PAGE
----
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Open AccessArticle

Opportunistic Pathogens and Microbial Communities and Their Associations with Sediment Physical Parameters in Drinking Water Storage Tank Sediments

1
ORISE, Office of Research and Development, U. S. Environmental Protection Agency, Cincinnati, OH 45268, USA
2
Pegasus Service Inc., Cincinnati, OH 45268, USA
3
Office of Research and Development, U. S. Environmental Protection Agency, Cincinnati, OH 45268, USA
*
Author to whom correspondence should be addressed.
Pathogens 2017, 6(4), 54; https://doi.org/10.3390/pathogens6040054
Received: 8 September 2017 / Revised: 9 October 2017 / Accepted: 10 October 2017 / Published: 26 October 2017
The occurrence and densities of opportunistic pathogens (OPs), the microbial community structure, and their associations with sediment elements from eight water storage tanks in Ohio, West Virginia, and Texas were investigated. The elemental composition of sediments was measured through X-ray fluorescence (XRF) spectra. The occurrence and densities of OPs and amoeba hosts (i.e., Legionella spp. and L. pneumophila, Mycobacterium spp., P. aeruginosa, V. vermiformis, Acanthamoeba spp.) were determined using genus- or species-specific qPCR assays. Microbial community analysis was performed using next generation sequencing on the Illumina Miseq platform. Mycobacterium spp. were most frequently detected in the sediments and water samples (88% and 88%), followed by Legionella spp. (50% and 50%), Acanthamoeba spp. (63% and 13%), V. vermiformis (50% and 25%), and P. aeruginosa (0 and 50%) by qPCR method. Comamonadaceae (22.8%), Sphingomonadaceae (10.3%), and Oxalobacteraceae (10.1%) were the most dominant families by sequencing method. Microbial communities in water samples were mostly separated with those in sediment samples, suggesting differences of communities between two matrices even in the same location. There were associations of OPs with microbial communities. Both OPs and microbial community structures were positively associated with some elements (Al and K) in sediments mainly from pipe material corrosions. Opportunistic pathogens presented in both water and sediments, and the latter could act as a reservoir of microbial contamination. There appears to be an association between potential opportunistic pathogens and microbial community structures. These microbial communities may be influenced by constituents within storage tank sediments. The results imply that compositions of microbial community and elements may influence and indicate microbial water quality and pipeline corrosion, and that these constituents may be important for optimal storage tank management within a distribution system. View Full-Text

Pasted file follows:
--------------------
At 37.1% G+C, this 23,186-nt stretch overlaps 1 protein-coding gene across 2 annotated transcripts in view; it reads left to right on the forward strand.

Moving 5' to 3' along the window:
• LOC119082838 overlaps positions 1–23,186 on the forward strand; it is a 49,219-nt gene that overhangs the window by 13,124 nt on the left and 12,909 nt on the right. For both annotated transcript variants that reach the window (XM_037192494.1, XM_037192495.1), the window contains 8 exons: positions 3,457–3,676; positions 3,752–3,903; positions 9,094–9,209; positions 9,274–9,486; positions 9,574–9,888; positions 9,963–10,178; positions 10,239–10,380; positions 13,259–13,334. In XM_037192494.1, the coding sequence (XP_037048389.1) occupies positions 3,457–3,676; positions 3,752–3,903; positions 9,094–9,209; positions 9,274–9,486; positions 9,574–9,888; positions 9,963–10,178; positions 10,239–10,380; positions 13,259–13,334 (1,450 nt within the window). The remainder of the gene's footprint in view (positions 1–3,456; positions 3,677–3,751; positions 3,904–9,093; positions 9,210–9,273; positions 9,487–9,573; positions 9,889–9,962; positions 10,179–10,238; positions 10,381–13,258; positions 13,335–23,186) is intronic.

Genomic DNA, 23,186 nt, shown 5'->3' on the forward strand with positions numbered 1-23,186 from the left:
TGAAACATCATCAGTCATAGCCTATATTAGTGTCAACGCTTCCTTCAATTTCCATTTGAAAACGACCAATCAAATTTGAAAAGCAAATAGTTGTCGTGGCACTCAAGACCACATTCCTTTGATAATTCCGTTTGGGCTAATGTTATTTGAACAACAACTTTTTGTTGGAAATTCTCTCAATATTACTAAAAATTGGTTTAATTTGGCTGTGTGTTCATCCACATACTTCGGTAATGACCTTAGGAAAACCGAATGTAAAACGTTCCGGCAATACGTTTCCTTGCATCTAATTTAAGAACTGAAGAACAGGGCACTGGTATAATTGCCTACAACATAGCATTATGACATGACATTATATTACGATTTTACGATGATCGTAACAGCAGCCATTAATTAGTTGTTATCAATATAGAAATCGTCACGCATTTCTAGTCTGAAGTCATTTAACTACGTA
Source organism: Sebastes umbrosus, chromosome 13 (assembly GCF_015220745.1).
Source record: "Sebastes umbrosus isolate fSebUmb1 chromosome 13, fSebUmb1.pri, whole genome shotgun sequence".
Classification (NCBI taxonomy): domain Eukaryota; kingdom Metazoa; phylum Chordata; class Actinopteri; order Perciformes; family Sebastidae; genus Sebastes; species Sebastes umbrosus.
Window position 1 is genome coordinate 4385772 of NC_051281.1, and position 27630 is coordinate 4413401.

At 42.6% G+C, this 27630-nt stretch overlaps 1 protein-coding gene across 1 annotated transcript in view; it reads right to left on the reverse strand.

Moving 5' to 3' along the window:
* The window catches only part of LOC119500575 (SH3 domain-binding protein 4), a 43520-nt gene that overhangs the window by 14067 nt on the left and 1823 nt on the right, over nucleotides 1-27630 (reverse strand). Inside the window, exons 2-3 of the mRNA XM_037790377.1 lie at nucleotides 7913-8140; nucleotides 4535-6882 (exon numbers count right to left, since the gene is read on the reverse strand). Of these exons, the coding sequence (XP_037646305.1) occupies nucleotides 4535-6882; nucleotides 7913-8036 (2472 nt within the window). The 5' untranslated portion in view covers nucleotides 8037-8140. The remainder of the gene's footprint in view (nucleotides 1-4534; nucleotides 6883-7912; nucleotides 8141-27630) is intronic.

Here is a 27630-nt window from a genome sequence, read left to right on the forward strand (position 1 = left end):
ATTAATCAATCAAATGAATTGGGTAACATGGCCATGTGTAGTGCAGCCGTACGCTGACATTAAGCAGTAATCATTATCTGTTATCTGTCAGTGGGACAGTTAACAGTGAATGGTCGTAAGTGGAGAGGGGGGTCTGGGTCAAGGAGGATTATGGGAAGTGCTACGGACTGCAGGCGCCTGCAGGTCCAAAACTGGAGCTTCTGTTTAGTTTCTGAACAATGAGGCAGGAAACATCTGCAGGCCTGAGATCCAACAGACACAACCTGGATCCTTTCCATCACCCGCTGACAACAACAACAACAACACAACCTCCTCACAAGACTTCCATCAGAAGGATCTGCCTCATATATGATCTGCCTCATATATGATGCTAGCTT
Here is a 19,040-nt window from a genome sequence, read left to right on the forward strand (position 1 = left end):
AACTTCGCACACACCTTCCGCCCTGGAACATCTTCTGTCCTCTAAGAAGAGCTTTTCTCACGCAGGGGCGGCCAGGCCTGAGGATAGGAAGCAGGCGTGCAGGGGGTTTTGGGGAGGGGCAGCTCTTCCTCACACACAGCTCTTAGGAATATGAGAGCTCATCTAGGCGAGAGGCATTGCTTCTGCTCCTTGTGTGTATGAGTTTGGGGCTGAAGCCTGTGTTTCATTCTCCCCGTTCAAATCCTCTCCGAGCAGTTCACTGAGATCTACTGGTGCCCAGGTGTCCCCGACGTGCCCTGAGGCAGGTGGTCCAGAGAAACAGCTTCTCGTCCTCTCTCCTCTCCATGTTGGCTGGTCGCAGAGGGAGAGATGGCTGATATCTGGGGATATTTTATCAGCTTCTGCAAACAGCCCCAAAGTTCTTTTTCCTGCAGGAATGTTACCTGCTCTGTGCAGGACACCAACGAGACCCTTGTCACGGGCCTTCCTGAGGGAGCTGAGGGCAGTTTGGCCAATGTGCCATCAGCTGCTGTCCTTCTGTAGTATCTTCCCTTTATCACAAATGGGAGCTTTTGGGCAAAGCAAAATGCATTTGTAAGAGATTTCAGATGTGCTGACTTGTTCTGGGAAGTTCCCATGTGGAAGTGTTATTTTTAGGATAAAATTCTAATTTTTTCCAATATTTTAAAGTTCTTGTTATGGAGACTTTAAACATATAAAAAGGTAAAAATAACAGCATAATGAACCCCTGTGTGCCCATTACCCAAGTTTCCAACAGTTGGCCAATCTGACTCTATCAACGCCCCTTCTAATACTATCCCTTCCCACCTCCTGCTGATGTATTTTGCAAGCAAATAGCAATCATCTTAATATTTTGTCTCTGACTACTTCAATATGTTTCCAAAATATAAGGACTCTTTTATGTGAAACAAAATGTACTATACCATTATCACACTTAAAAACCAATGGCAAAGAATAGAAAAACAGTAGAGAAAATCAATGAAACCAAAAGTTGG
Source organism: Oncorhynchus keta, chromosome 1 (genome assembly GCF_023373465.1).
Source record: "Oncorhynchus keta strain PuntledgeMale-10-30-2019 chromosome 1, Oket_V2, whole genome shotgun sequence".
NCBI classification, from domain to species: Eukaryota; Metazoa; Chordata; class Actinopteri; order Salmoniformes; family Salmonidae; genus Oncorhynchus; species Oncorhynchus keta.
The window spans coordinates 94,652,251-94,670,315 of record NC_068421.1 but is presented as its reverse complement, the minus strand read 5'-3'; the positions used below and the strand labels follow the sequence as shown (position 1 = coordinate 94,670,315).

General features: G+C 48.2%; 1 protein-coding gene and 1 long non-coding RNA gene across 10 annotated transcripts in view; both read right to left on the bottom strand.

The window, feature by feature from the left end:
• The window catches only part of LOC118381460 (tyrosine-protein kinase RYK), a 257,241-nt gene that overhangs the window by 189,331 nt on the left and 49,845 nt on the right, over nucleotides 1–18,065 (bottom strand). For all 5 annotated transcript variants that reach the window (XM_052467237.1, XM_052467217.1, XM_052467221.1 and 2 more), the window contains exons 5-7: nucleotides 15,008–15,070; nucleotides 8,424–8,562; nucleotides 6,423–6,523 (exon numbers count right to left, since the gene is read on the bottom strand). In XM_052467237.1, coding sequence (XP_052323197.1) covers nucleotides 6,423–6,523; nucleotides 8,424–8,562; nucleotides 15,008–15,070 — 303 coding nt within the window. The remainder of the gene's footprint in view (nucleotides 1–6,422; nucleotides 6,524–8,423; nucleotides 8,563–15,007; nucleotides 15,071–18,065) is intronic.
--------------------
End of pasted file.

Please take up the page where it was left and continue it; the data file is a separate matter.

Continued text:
Keywords: Legionella; opportunistic pathogen; storage tank sediment; microbial community; element; corrosion Legionella; opportunistic pathogen; storage tank sediment; microbial community; element; corrosion
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Qin, K.; Struewing, I.; Domingo, J.S.; Lytle, D.; Lu, J. Opportunistic Pathogens and Microbial Communities and Their Associations with Sediment Physical Parameters in Drinking Water Storage Tank Sediments. Pathogens 2017, 6, 54.

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